A Denver brewery and commercial marijuana cultivator are both saving trees and growing weed, thanks to an emissions recycling partnership.
Earlier this year, Denver Beer Co. and the Clinic dispensary announced a plan in which the Clinic's marijuana growers would use the carbon dioxide produced during Denver Beer's fermentation process as a growing supplement. The first installment of a pilot program unveiled by the state departments of Energy and Public Health and Environment in January, the partnership has since saved 93 trees' worth of CO2 emissions, according to Denver Beer, while also helping the Clinic grow its product more sustainably.
A byproduct of yeast converting sugars into alcohol and carbonation during beer production, CO2 is also a marijuana growing supplement used to boost yields. Earthly Labs, a Colorado carbon emissions recycling company, has been capturing Denver Beer's CO2, purifying it, then handing it off to the Clinic, which has been using the recycled CO2 for most of 2020.
Marijuana plants take months to grow from seed, however, so the project partners have just now been able to determine that plants grown with recycled CO2 have the same health and yield as plants grown with the commercially sourced CO2 that the Clinic has trucked in from the East Coast.
Zach Engel, operations director for the Clinic, says that he believes Clinic staffers were the first marijuana cultivators in the country to use CO2 born in the same fermentation tanks as ales to grow pot, and he plans to continue the collaboration. “We are excited to expand our partnership with Denver Beer Co., advancing sustainability and climate science for our industry while making better bud," he says in a statement, adding that moves like this could "inspire" dispensary shoppers to think more about the environment before lighting up.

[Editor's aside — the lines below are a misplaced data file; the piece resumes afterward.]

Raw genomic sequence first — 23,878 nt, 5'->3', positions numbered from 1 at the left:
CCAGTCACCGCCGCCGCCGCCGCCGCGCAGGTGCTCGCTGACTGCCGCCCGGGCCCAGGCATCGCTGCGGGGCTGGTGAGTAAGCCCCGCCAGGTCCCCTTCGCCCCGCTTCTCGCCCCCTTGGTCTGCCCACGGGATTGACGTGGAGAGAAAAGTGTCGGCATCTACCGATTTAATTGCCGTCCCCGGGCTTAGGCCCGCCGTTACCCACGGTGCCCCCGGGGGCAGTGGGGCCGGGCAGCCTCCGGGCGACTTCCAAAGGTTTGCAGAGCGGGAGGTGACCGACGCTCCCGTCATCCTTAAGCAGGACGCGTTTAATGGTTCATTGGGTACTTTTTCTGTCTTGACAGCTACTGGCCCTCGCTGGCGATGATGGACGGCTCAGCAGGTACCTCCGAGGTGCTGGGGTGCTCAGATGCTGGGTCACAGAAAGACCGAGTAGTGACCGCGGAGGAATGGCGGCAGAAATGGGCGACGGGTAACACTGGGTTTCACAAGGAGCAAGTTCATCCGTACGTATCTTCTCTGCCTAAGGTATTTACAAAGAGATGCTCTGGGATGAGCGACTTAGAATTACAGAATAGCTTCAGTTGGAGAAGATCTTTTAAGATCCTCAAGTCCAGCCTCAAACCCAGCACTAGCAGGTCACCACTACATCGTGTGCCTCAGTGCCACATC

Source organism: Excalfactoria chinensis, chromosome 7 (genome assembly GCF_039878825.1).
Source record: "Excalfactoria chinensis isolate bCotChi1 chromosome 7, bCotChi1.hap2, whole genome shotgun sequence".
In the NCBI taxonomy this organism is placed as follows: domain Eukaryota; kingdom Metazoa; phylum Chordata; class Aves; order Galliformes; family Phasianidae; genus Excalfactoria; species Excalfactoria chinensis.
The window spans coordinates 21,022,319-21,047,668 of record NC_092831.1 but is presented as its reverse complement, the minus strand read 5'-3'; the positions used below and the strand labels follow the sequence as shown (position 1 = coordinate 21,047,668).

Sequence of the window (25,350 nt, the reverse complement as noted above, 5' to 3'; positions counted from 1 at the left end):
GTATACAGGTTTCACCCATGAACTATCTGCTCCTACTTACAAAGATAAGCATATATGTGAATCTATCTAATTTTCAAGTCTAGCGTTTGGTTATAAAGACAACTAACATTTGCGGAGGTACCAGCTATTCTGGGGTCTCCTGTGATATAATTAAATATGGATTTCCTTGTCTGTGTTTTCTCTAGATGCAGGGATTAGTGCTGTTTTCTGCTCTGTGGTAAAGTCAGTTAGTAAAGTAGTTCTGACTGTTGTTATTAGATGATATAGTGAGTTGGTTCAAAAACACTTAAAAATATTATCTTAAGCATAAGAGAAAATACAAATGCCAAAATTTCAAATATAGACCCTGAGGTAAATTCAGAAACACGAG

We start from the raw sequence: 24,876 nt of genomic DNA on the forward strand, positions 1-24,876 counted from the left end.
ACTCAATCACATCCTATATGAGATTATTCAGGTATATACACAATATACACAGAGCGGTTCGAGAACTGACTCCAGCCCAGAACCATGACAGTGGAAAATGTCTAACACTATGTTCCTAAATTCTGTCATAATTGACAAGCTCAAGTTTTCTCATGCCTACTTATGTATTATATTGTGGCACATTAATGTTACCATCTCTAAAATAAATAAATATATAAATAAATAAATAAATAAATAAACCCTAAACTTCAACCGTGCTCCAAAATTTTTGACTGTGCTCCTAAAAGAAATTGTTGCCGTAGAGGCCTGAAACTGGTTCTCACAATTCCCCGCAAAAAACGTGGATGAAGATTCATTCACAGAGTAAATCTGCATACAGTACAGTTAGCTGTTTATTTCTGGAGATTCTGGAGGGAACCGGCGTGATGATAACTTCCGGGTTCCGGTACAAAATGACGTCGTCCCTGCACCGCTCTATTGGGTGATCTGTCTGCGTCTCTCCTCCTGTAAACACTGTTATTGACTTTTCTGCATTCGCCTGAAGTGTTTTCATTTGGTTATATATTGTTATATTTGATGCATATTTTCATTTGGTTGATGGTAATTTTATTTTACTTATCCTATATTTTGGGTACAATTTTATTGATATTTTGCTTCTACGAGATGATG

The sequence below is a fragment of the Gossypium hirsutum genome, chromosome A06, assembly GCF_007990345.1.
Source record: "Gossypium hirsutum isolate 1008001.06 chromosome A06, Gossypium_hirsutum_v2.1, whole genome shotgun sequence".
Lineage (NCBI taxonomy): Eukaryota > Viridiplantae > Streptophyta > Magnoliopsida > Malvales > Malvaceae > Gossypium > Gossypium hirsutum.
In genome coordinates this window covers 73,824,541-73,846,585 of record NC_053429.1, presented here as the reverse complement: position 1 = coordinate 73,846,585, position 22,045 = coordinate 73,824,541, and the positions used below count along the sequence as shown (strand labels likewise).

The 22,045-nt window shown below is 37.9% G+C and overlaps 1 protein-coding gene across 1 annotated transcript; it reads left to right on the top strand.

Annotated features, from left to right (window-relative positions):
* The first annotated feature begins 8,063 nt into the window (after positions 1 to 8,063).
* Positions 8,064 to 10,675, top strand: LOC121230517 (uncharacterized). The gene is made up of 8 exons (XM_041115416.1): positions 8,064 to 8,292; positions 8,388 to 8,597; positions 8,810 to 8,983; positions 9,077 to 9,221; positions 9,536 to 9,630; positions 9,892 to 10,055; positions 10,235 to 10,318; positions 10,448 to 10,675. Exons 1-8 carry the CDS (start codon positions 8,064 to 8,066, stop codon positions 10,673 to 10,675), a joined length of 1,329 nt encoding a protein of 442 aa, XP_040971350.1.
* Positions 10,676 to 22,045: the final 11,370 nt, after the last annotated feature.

In no coincidence, the Clinic will be releasing a new strain grown with the recycled CO2 on Friday, July 3, dubbed 93 Hoppy Trees in honor of the beer it came from and the trees it saved.
“We believe climate change is real. With the support of the Clinic, we want to do our part to innovate and inspire, providing a platform for others to follow," says Denver Beer co-founder Charlie Berger.
The pilot program was another CDPHE marijuana initiative pushed by Kaitlin Urso, an environmental protection specialist who works with small businesses and researches their environmental impacts. Urso, who is also leading a study into the emissions produced by marijuana terpenes, says she hopes that more Colorado marijuana growers and breweries will consider CO2 recycling partnerships after the Clinic presents its cultivation findings during the Cannabis Sustainability Summit webinar series on July 15.
“Colorado’s focus on reducing CO2 emissions to address climate change requires innovation from small and big business," Urso explains. "The pilot was a huge success, demonstrating the ability to capture nearly 100 trees' worth of carbon dioxide in a few months and create more natural products for Colorado consumers to enjoy.”
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